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Immigration Lawyer Brisbane- Immigration Minister Alan Tudge engaged in criminal conduct

Federal Court judge has labeled a federal cabinet minister’s behaviour as “criminal” and that he is not “above the law”, opening the minister to sanctions for contempt of court. Justice Geoffrey Flick has slammed acting Immigration Minister Alan Tudge for unlawfully depriving an asylum seeker of his liberty, leaving him in detention for five days […]

Immigration Lawyer Brisbane- Immigration Minister Alan Tudge engaged in criminal conduct

Immigration Lawyer Brisbane- Immigration Minister Alan Tudge engaged in criminal conduct

Federal Court judge has labeled a federal cabinet minister’s behaviour as “criminal” and that he is not “above the law”, opening the minister to sanctions for contempt of court.

Justice Geoffrey Flick has slammed acting Immigration Minister Alan Tudge for unlawfully depriving an asylum seeker of his liberty, leaving him in detention for five days because he thought the tribunal that ordered his release got the law wrong.

Justice Flick said Mr. Tudge had “intentionally and without lawful authority been responsible for depriving a person of his liberty”, and his “conduct exposes him to both civil and potentially criminal sanctions, not limited to a proceeding for contempt”.

Immigration Minister Alan Tudge

In the absence of explanation, the minister has engaged in conduct which can only be described as criminal, Justice Flick said.

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Principal Mark Northam and immigration lawyer Brisbane Sergio Zanotti Stagliorio from Northam Lawyers represented the asylum seeker known as PDWL on a pro bono basis.

Mr. Stagliorio, the solicitor who had the carriage of the matter, told immigration lawyer Brisbane Weekly that this case stands as an authority for three propositions.

Mr. Stagliorio said that even if a body such as the Administrative Appeals Tribunal, in making an administrative decision, correctly applies the law as then interpreted by a court, that administrative decision might be retrospectively invalid if a higher court subsequently overturns that interpretation.

The tribunal, in the particular circumstances of this case, did not have authority to grant PDWL a visa under s 65 of the Migration Act 1958 (Cth), as it was reviewing a decision to refuse to grant a visa made under s 501, not a decision under s 65,” Mr. Stagliorio said.

“However, his honour did not express a conclusive view on this point, as it was unnecessary to do so, given the first proposition above.

If a party (including the minister) succeeds on the merits of court proceedings, courts can nonetheless exercise their discretion to refuse to grant that party any relief if the courts are satisfied that that party has engaged in disentitling conduct.

The case relates to a man known as PDWL, who arrived in Australia in 2012. He applied for a temporary protection visa four years later, fearful for his safety should he be returned to Afghanistan.

On 18 December 2019, five days after Mr. Tudge became an acting minister, a Home Affairs official refused to grant the visa because PDWL had pleaded guilty to assaulting his friend in March 2018 in a drunken fight over a mobile phone.

Then on 11 March, the Administrative Appeals Tribunal reversed the decision, on the basis that PDWL is no risk to the Australian community. The minister immediately appealed against the decision.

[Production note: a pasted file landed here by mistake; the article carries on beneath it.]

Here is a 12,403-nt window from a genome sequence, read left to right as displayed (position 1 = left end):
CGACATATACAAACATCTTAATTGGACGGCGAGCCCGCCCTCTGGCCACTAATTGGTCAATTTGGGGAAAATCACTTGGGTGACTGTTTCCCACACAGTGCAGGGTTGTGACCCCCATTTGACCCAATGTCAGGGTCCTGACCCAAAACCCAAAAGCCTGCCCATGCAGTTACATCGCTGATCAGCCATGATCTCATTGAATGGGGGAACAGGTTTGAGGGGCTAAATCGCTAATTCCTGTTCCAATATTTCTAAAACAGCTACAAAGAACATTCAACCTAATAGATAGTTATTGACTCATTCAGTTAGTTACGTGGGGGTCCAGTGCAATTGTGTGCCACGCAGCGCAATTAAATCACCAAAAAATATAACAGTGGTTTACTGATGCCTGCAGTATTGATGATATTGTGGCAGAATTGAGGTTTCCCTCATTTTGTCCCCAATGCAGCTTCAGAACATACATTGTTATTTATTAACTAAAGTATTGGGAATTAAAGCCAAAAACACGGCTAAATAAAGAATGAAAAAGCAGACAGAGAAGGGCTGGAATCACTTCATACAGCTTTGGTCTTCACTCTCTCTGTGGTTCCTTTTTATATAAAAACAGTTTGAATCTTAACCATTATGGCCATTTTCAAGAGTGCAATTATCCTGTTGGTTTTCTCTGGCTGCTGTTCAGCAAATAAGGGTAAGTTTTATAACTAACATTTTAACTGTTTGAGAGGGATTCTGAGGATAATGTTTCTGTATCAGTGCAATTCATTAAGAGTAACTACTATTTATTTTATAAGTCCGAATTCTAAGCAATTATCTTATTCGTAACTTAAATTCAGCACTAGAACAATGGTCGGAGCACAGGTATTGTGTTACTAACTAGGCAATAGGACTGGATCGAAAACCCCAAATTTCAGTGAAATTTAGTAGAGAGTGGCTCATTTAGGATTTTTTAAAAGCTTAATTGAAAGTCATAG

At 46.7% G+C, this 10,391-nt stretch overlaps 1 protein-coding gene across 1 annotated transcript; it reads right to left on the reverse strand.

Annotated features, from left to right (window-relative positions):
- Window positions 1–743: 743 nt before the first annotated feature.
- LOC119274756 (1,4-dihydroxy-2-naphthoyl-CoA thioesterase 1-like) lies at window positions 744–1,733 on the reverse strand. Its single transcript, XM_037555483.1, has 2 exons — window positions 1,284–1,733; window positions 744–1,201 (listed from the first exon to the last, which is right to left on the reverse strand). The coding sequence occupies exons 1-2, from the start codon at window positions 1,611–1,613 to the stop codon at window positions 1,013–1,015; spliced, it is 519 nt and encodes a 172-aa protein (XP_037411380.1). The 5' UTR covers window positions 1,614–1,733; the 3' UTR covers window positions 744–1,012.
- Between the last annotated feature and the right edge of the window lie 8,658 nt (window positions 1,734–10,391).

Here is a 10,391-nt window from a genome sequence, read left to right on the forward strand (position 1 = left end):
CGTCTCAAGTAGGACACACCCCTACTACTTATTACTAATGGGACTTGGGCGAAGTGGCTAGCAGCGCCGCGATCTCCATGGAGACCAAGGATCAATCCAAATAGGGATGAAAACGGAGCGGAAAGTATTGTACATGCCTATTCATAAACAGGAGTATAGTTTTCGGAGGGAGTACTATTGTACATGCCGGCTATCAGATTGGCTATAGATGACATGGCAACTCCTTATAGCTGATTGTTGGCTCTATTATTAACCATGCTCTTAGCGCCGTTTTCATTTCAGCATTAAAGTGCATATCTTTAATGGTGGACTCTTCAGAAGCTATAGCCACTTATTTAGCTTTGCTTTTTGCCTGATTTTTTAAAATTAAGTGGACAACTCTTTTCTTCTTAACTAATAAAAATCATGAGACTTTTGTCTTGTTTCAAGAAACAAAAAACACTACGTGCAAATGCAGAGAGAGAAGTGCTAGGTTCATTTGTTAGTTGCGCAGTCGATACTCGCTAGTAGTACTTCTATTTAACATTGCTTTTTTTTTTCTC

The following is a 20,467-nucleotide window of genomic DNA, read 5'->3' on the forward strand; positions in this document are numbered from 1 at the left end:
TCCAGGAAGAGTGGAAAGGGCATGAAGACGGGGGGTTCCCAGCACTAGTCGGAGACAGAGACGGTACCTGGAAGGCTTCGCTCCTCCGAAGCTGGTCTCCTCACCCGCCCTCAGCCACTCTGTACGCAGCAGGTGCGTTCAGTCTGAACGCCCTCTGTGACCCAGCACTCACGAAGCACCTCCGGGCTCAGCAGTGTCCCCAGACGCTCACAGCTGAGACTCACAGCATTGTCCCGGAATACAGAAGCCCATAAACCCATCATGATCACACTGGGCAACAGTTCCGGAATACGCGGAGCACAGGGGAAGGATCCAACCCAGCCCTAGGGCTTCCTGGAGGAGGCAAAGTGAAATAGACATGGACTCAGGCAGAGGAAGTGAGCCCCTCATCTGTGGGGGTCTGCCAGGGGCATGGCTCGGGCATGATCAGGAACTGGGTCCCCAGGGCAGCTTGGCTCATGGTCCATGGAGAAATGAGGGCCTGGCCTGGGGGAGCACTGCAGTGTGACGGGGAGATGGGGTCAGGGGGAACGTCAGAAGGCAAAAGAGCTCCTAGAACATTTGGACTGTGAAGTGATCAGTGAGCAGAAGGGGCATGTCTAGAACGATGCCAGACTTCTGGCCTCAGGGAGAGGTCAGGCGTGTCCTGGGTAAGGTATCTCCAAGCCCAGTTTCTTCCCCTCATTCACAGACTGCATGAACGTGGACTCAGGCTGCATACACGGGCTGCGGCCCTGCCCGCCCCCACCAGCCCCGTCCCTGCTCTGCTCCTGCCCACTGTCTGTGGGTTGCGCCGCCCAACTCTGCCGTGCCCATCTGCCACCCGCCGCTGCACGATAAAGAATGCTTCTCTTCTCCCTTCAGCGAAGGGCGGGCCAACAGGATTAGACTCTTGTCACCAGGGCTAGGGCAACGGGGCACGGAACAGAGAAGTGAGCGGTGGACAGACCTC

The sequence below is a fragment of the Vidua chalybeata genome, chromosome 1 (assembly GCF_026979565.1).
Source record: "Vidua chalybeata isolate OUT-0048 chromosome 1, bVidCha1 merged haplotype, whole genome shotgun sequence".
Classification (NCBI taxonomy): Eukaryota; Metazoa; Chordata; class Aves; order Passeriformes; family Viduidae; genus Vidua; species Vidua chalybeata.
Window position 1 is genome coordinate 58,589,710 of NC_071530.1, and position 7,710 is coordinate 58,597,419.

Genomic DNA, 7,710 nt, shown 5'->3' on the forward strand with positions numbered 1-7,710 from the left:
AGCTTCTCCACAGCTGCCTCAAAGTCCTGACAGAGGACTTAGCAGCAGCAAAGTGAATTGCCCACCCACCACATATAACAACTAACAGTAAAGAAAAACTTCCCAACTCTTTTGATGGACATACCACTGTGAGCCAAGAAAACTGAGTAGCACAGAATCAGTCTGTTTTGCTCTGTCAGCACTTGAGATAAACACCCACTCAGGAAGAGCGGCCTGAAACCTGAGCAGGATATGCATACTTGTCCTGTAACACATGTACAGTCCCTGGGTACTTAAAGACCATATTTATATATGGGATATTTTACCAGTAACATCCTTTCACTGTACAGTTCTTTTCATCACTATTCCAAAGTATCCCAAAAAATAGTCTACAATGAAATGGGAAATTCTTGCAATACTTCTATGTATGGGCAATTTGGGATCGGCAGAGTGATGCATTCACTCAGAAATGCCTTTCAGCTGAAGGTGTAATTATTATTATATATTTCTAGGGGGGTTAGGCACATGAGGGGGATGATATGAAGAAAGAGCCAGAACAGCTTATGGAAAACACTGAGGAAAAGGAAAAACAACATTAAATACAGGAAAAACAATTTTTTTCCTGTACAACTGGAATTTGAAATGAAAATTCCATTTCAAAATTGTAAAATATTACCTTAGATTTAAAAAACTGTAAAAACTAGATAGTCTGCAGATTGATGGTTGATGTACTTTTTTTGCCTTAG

Despite the grant of the visa, PDWL was not released from Yongah Hill Immigration Detention Centre in Western Australia.

On 12 March, Federal Court Judge Michael Wigney ordered Mr. Tudge to file a statement from the Home Affairs Department explaining why PDWL was still in detention.

It is understood Marian Otigwoheh Agbinya, a solicitor employed as an acting assistant secretary in the department, then told the court she knew why PDWL remained in detention but refused to explain because it would “reveal legal advice that is subject to legal professional privilege”.

He was released after a judgment in the Federal Court on 17 March, after Justice Wigney said he had remained in detention “because the minister did not like the tribunal’s decision”.

In his judgment, Justice Flick agreed the tribunal had made the wrong decision but found the minister was not entitled to keep PDWL in detention merely because he had filed an appeal.

“The minister cannot place himself above the law,” Justice Flick said. “The minister has acted unlawfully.”

“The duty judge in the present proceeding was quite correct to describe the minister’s conduct as ‘disgraceful’. Such conduct by this particular minister is, regrettably, not unprecedented.”

Labor’s shadow home affairs minister, Kristina Keneally, said this case reflected “a government where standards don’t seem to matter and ministers won’t take responsibility for the actions of the departments.”

Ms. Keneally stated it was the “second-time Tudge is facing contempt of court”, a reference to a controversy in 2017 in which Tudge and two other senior ministers apologized for comments about the sentencing of terrorists, avoiding contempt charges.

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Mr. Tudge has strongly rejected the suggestions of improper conduct, and on Thursday Australia’s first law officer backed him.

“It’s not the first time that in the robust environment of the law surrounding visa approvals, that there’ve been strong words said about what is in effect the government undertaking its duties through the minister as a matter of policy,”Attorney-General Christian Porter said.

“We take a very strong view as a government on these matters.”

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